It was during the reign of Jehoash that the prophet Elisha became ill and died. Jehoash went to see him during his illness and mourned his coming death, saying to him, "My father, my father, the chariots and horsemen of Israel!" (13:14) This statement was acknowledgement that the Lord, through Elisha, was the strength of Israel. But it was not the Lord who Jehoash worshipped. Again, there is no reason behind the king's idolatry.

During this visit from the king, Elisha tested his faith, telling him to take a bow and arrow and shoot the arrow out the window. Jehoash did this and Elisha said to him, "The LORD's arrow of victory, yes, the arrow of victory over Aram. You are to strike down the Arameans in Aphek until you have put an end to them." (13:17) The Lord offered to completely put an end to the Aramean oppression of Israel if the king demonstrated enough faith. The next test would show the extent of his faith. Elisha told him to take the remaining arrows and strike the ground with them. Rather than holding the arrows all together and hitting the ground with them as one might imagine, it is thought this meant to shoot all of the remaining arrows into the ground. But Jehoash shot only three of the arrows into the ground. This angered Elisha for it meant that instead of striking down Aram 5 or 6 times and completely doing away with them Israel would only defeat the Arameans three times.

After Jehoash died and his son Jehoahaz succeeded him, Jehoahaz defeated Aram three times, taking back three cities Aram had taken from Israel. But this did not eradicate the Aramean oppression of Israel.

Monday, September 23, 2013

Reflections on 2 Kings 12

     2 Kings 12(Contemporary English Version)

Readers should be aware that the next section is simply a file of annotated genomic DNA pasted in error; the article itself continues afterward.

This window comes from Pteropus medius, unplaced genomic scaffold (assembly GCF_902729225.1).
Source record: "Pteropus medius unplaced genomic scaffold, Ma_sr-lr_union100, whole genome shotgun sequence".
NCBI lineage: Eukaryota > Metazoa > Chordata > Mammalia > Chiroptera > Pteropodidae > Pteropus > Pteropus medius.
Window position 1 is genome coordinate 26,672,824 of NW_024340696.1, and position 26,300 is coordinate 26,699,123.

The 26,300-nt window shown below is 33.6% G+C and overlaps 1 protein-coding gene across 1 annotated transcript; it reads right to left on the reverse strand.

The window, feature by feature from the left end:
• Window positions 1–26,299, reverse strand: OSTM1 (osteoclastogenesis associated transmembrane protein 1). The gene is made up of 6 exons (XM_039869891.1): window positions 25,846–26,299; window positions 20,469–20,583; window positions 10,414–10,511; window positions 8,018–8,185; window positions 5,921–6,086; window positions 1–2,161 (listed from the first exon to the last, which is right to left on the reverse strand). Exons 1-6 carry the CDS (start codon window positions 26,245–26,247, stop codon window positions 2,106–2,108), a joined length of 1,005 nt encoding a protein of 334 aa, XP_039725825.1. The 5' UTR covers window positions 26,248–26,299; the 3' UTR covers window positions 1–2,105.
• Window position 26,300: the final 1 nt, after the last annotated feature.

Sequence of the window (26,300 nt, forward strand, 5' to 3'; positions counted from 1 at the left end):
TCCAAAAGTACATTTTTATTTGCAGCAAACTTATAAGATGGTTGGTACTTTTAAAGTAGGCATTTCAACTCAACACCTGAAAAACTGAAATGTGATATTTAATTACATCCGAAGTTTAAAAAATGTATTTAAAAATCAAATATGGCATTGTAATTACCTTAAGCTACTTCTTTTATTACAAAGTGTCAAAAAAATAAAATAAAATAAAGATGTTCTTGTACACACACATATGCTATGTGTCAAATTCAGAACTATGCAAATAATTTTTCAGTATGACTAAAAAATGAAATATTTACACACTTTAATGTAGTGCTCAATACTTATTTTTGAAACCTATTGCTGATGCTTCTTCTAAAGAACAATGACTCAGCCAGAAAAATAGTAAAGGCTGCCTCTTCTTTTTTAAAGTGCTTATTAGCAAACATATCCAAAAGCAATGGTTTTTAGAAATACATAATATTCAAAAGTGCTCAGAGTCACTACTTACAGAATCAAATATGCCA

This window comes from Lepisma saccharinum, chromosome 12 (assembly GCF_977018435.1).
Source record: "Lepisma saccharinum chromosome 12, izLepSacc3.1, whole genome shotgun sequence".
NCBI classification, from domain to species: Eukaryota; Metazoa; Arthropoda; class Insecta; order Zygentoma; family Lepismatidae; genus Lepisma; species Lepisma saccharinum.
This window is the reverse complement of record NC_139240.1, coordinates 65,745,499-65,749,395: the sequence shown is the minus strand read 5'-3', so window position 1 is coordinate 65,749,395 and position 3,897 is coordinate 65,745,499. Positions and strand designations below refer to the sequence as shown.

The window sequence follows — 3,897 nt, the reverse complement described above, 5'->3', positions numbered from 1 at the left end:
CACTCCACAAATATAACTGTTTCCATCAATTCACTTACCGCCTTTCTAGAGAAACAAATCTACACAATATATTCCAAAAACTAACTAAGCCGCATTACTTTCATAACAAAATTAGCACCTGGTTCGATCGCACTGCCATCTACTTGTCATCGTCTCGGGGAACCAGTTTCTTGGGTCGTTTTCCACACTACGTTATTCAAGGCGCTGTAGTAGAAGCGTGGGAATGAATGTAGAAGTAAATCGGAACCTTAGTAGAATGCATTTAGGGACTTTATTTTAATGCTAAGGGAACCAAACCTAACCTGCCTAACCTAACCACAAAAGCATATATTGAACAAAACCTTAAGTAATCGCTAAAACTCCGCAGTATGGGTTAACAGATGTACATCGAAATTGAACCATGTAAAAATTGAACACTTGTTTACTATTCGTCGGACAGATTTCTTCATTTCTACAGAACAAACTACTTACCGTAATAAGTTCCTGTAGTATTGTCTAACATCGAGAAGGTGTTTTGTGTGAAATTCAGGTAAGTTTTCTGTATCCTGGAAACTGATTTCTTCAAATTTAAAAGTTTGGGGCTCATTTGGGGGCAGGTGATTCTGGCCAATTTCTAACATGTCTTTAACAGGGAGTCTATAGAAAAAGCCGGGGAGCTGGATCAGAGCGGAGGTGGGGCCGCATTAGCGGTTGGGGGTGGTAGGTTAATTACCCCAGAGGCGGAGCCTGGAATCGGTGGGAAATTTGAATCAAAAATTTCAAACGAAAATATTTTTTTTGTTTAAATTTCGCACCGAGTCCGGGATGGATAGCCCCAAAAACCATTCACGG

1. Joash became king of Judah in Jehu's seventh year as king of Israel, and he ruled forty years from Jerusalem. His mother Zibiah was from the town of Beersheba.
  2. Jehoiada the priest taught Joash what was right, and so for the rest of his life Joash obeyed the LORD.
  3. But even Joash did not destroy the local shrines, and they were still used as places for offering sacrifices.
  4. One day, Joash said to the priests, "Collect all the money that has been given to the LORD's temple, whether from taxes or gifts,
  5. and use it to repair the temple. You priests can contribute your own money too."
  6. But the priests never started repairing the temple. So in the twenty-third year of his rule,
  7. Joash called for Jehoiada and the other priests and said, "Why aren't you using the money to repair the temple? Don't take any more money for yourselves. It is only to be used to pay for the repairs."
  8. The priests agreed that they would not collect any more money or be in charge of the temple repairs.
  9. Jehoiada found a wooden box; he cut a hole in the top of it and set it on the right side of the altar where people went into the temple. Whenever someone gave money to the temple, the priests guarding the entrance would put it into this box.
  10. When the box was full of money, the king's secretary and the chief priest would count the money and put it in bags.
  11. Then they would give it to the men supervising the repairs to the temple. Some of the money was used to pay the builders, the woodworkers,
  12. the stonecutters, and the men who built the walls. And some was used to buy wood and stone and to pay any other costs for repairing the temple.
  13. While the repairs were being made, the money that was given to the temple was not used to make silver bowls, lamp snuffers, small sprinkling bowls, trumpets, or anything gold or silver for the temple.
  14. It went only to pay for repairs.
  15. The men in charge were honest, so no one had to keep track of the money.
  16. The fines that had to be paid along with the sacrifices to make things right and the sacrifices for sin did not go to the temple. This money belonged only to the priests.
  17. About the same time, King Hazael of Syria attacked the town of Gath and captured it. Next, he decided to attack Jerusalem.
  18. So Joash collected everything he and his ancestors Jehoshaphat, Jehoram, and Ahaziah had dedicated to the LORD, as well as the gold in the storage rooms in the temple and palace. He sent it all to Hazael as a gift, and when Hazael received it, he ordered his troops to leave Jerusalem.
  19. Everything else Joash did while he was king is written in The History of the Kings of Judah.